Etc. -- John Saville's 1925 obituary
Introduction | Source Documents | Other Sources | Photocopies | Back

A transcription of a page 7 article in the 29 Jan 1925 Waterford Star
[Some paragraph breaks inserted by the transcriber]

Norfolk's Oldest Citizen
Summoned by Death

(Simcoe Reformer) 

Norfolk lost its oldest resident early yesterday morning, when John Saville of Lynn Valley died at the home of his daughter, Mrs. Charles Martin, 34 Lynnwood Avenue.

John Saville was 97 years old on Christmas Day, 1924, having been born in Norfolk, Essex County, Eng., on 25 Dec 1827. He came to Canada in 1832, and had resided in Norfolk County ever since.

For the past 30 years he had lived on his farm at Lynn Valley with his son Roy. He was possessed of a strong and vigorous constitution, and although somewhat feeble in his declining years, even as late as the summer of 1924 he could be seen daily working in the garden that was his constant pride and care.

His bright and active mind was a storehouse of interesting reminiscences of pioneer days in Norfolk, and his stories were always a source of keen delight to his host of friends, scattered throughout the county.

He was a man of sterling character, industrious and passionately loyal to his home county. His death marks the passing of one of the real old landmarks of Norfolk.

Mr. Saville was thrice married and he leaves to mourn three daughters and two sons: Mrs. Rhoda Black of Charlevoix, Mich., Mrs. Herbert Stickney of Port Ryerse, Mrs. Charles Martin of Simcoe, Edward of San Francisco, and Roy of Woodhouse. One sister, Mrs. Martha Winters, of Coniston, Ont., who has attainted the ripe old age of 91 years, also survives.

The funeral services will be held at the home of his daughter, Mrs. Chas. Martin, Lynnwood Avenue, on Friday 23 Jan 1925 at 2.30 o'clock, with interment at Oakwood Cemetery.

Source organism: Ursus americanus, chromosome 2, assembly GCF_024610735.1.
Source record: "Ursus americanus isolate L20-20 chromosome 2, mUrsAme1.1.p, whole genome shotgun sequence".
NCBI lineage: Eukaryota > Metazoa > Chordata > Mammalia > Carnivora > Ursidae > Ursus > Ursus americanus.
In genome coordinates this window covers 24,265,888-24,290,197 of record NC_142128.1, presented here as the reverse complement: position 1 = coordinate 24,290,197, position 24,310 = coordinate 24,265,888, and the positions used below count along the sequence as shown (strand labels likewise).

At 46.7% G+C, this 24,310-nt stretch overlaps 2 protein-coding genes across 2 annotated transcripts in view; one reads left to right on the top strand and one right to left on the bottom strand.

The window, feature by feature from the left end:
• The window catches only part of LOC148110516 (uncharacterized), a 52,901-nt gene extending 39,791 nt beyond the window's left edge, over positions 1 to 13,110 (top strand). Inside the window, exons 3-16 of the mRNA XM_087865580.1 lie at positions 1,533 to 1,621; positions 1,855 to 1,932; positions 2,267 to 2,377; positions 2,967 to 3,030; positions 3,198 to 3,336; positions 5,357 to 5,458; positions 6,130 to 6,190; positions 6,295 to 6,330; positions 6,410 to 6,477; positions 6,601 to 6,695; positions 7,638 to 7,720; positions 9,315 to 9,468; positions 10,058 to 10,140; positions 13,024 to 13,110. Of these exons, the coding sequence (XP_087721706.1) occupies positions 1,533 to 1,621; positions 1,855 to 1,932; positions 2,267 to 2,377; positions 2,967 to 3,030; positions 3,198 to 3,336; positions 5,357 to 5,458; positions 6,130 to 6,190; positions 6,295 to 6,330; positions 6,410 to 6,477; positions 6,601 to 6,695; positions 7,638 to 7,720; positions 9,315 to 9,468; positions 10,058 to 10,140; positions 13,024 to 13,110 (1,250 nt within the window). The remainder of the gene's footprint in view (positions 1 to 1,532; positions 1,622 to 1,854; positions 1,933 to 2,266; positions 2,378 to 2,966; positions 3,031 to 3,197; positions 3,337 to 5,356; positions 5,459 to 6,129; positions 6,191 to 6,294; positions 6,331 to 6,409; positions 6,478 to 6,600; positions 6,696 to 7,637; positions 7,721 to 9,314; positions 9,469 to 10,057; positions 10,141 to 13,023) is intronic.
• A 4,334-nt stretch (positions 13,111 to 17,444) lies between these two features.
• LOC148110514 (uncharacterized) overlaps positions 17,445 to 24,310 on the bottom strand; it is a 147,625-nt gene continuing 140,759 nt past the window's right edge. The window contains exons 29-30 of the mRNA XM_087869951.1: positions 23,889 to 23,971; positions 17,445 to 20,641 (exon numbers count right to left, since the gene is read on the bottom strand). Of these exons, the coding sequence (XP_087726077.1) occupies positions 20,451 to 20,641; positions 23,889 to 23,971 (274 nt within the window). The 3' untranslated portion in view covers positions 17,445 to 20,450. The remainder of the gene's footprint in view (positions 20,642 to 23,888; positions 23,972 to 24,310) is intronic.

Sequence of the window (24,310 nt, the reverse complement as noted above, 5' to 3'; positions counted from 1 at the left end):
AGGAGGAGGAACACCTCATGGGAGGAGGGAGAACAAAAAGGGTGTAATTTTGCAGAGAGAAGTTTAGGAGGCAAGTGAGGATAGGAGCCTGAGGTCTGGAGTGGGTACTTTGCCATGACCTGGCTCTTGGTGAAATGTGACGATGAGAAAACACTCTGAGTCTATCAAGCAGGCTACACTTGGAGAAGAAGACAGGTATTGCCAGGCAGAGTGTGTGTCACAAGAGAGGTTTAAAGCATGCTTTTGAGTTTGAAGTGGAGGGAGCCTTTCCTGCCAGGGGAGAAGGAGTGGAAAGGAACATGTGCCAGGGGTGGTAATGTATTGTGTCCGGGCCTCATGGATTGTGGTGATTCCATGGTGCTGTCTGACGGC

From a sketch of the life of John Saville, published in the 
2 Oct 1924 Simcoe Reformer, the following excerpt is taken:

"One of a family of four girls and two boys, John Saville came across the ocean with his parents, John and Rhoda Saville, when only five years of age. That was a memorable trip. At one stage of the journey a sweeping hurricane drove their sailing vessel out of its course, and prolonged the irksome trip to six weeks.

"Landing at Montreal, they came overland to Norfolk and settled on the farm once owned by Colonel Salmon, a pioneer resident of Woodhouse. That was in 1832. One year later they moved on to the farm of Holmes Matthews, another early settler. Soon afterwards, the family went to Lynn Valley for a time and finally removed to the historic village of Vittoria, at that period the capital of the London district.

"But Mr. Saville Sr. was not yet content. Windham Township next attracted his attention, and the family belongings were transferred thence, where they remained until young John was 12 years old.

"Some years later they moved to Townsend, where John Saville, now a young man of 25, thoroughly versed in agriculture, set up for himself. In partnership with his father he bought a farm just east of Colborne, on the 13th Concession of Townsend.

"Since then, John Saville has moved about the county considerably but never has he forsaken the pursuit of agriculture."

John Saville

(Image from microfilm)

Copyright 2013 John Cardiff